The Government has announced that new legislation in relation to the foreshore and seabed will be introduced in August 2010. 

Crown-ownership of the foreshore and seabed will be removed and replaced with a “non-ownership model”. 

Customary Interests

The legislation will recognise three types of customary interests:

  1. Universal recognition/mana tuku iho;
  2. Customary rights; and
  3. Customary title.

Mana Tuku Iho

Mana tuku iho recognises the relationship that iwi have with the foreshore and seabed in their respective areas.  The recognition will apply without the need for negotiation or court applications. 

Customary Rights

Customary rights are recognition of, and protection of, customary activities, uses and practices that are non-territorial.  These include the collecting of hangi stones, launching waka and collecting kai moana).

Once recognised, the group holding customary rights will have a legally-recognised right to continue to carry out certain customary activities and practices.

The threshold for proving customary rights will be lower than for proving customary title.  The Government has proposed that the test will be a mixture of tikanga Māori and common law.

What is Customary Title?

Customary title will provide Māori with a legal title to certain portions of the foreshore and seabed.   

One of the major distinctions is that this title cannot be sold.  The Government proposal also provides that the title cannot be converted to a fee-simple title.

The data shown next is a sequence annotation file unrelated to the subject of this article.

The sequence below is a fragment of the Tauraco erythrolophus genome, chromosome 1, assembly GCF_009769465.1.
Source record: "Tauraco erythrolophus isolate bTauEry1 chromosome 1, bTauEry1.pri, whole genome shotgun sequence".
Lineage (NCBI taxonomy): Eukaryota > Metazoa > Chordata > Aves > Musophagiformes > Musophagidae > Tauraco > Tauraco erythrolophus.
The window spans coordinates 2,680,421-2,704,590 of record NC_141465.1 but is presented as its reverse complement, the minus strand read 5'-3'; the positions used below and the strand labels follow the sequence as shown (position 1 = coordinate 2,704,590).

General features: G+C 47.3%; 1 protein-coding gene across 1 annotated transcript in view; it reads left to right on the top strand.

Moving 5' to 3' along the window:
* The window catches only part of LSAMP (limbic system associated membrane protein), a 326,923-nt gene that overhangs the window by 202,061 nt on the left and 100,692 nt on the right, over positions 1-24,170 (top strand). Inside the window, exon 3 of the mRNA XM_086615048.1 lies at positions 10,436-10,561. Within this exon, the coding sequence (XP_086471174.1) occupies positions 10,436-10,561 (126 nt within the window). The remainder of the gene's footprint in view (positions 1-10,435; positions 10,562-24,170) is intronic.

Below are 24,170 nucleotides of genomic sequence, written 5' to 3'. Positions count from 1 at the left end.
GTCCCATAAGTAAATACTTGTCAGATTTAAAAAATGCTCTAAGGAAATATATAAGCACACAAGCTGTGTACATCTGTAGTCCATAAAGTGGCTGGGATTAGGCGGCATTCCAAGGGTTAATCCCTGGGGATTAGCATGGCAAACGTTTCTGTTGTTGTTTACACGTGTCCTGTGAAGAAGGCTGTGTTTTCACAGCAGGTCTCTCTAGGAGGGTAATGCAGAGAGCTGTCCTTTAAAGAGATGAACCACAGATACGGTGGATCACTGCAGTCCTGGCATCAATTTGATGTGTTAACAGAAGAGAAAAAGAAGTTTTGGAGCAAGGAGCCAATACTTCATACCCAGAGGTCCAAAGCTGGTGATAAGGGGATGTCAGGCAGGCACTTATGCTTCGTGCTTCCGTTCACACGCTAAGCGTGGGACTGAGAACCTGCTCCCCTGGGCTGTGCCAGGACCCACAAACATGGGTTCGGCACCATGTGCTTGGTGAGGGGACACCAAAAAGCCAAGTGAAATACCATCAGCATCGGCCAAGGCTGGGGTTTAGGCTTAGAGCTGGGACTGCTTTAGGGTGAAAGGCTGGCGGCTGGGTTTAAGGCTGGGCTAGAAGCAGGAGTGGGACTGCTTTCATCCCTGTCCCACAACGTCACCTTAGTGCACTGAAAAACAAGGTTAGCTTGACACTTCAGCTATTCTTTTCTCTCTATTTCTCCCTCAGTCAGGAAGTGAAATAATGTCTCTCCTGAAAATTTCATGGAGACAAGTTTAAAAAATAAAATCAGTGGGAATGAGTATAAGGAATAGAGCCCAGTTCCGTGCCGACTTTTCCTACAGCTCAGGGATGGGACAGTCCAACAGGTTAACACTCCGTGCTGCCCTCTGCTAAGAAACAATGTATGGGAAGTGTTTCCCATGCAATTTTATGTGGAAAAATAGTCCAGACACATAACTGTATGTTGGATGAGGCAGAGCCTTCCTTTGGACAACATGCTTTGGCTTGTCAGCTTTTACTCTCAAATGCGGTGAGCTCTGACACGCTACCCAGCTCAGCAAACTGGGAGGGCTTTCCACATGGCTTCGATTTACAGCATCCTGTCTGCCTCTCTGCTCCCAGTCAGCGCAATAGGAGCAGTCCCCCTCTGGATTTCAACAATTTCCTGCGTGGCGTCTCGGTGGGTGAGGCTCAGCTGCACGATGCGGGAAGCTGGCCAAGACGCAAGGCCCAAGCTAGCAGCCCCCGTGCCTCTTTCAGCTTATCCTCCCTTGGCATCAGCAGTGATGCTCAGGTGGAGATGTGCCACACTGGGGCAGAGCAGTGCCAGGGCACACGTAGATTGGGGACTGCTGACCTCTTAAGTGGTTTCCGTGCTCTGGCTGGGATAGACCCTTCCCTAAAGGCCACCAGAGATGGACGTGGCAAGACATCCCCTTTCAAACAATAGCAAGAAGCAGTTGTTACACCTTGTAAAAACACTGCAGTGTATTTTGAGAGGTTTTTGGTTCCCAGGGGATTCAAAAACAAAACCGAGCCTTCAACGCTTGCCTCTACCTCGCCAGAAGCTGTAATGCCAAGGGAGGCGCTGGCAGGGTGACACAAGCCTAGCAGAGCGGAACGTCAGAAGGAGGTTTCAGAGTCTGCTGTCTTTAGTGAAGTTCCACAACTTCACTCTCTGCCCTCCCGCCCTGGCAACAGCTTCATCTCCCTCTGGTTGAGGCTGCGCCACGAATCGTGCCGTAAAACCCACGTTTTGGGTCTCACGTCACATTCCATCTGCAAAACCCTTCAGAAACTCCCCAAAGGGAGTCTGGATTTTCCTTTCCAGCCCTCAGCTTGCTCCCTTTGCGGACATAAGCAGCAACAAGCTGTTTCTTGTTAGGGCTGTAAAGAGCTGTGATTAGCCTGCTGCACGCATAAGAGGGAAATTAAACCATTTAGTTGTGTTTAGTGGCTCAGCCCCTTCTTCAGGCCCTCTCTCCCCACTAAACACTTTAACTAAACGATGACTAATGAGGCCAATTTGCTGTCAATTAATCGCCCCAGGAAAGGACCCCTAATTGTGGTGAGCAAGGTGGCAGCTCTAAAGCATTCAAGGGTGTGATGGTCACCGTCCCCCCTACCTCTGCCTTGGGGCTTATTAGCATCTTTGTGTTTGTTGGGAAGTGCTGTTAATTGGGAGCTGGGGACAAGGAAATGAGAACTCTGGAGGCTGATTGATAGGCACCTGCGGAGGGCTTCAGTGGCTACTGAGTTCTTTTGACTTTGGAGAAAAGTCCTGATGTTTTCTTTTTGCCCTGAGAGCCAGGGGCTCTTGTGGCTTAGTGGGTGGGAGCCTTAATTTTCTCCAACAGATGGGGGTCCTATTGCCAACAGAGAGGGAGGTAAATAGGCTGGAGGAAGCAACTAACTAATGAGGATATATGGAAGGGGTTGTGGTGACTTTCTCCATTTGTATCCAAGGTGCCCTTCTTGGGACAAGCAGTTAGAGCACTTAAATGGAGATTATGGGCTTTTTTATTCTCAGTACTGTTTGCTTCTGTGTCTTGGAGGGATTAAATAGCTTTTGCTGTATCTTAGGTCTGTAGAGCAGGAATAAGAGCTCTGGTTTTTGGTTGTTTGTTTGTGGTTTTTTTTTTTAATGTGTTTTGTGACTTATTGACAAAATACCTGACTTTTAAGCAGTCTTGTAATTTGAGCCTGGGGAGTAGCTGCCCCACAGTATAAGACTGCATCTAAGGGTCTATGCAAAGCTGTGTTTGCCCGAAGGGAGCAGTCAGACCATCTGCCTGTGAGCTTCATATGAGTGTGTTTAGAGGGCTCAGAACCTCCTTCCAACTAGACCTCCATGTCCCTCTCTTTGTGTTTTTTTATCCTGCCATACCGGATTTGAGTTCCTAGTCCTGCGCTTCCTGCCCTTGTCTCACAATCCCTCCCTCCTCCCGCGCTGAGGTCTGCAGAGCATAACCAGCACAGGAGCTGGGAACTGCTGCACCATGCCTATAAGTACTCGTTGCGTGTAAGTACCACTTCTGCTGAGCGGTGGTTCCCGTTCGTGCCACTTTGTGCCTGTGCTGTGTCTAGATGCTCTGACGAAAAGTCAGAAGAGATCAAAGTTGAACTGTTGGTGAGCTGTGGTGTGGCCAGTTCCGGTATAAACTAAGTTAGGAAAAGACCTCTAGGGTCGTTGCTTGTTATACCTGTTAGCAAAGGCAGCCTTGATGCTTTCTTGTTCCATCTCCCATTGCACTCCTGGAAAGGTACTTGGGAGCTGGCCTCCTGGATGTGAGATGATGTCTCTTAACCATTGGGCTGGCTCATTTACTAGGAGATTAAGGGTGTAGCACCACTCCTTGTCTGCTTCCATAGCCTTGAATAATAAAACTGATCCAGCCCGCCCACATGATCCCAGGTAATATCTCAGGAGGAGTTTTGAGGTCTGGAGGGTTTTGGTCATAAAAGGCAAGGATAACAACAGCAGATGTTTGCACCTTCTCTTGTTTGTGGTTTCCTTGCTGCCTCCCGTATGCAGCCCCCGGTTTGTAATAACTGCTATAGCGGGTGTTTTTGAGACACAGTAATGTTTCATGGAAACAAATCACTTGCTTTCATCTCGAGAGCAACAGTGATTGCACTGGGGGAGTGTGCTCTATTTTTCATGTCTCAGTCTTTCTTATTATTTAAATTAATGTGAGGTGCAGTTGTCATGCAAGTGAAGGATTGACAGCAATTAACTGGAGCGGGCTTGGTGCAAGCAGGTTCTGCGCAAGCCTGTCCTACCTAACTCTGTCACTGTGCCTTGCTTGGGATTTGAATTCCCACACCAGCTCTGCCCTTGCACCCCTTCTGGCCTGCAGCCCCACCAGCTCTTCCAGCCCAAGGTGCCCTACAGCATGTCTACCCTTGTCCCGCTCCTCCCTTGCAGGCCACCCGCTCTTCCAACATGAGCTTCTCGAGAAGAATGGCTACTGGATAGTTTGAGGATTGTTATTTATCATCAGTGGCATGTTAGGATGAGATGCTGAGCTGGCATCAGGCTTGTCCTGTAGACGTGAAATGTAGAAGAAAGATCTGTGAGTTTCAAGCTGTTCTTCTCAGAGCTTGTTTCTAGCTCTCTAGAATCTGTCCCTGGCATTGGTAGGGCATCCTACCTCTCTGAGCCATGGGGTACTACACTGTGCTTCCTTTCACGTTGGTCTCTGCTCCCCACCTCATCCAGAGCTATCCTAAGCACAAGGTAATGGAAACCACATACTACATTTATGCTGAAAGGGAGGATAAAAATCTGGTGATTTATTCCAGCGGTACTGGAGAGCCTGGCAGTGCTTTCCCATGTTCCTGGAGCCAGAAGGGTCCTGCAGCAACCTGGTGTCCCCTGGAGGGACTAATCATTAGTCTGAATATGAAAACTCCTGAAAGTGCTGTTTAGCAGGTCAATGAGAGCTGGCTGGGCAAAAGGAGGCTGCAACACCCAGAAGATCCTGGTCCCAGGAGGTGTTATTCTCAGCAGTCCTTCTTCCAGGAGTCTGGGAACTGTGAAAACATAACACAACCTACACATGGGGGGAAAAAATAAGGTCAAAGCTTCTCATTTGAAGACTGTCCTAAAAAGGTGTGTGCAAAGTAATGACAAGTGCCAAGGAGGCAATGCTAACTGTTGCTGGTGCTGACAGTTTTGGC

The title will recognise that the relationship existed, and continues to exist, between iwi/hapu and the foreshore and seabed.

The customary title will provide for:

  1. The right to permit activities that need a coastal permit or resource consent;
  2. The right to participate in conservation processes;
  3. The right to create a planning document that would be recognised and provided for by local government.

How Can Customary Title be Gained?

Iwi and hapu will have the right to apply to the High Court restored. 

Claimants will have to prove to the courts that they had exclusive and continuous occupation of a coastal area since 1840. 

The Government has proposed that the new legislation will set out how the courts will determine and recognise the customary interests.  It is proposed that the legislation will state that a customary title will be awarded where the following elements are proven:

  1. In order to establish the necessary connection/interest the relevant foreshore and seabed area must be held in accordance with tikanga Māori;
  2. This connection/interest must be of a level that accords with the applicant having ‘exclusive use and occupation’ of the relevant foreshore and seabed area;
  3. This ‘exclusive use and occupation’ must date from 1840 until the present without substantial interruption.

The test for customary title will be a mixture of tikanga Māori and the common law.


Parties will also be free to negotiate a settlement to recognise their customary rights outside the courts process.

The Government has announced that mandated iwi who had their negotiations with the Crown placed on hold while the review of the Foreshore and Seabed Act 2004 was carried out will be invited to resume negotiations under the new legislation, when it is enacted.

The negotiations option may eliminate the cost of court action.

New Legislation

The specific details on the tests for customary title and other matters will be set out in new legislation when it is passed.  The Government has advised that it expects to introduce new legislation in August 2010.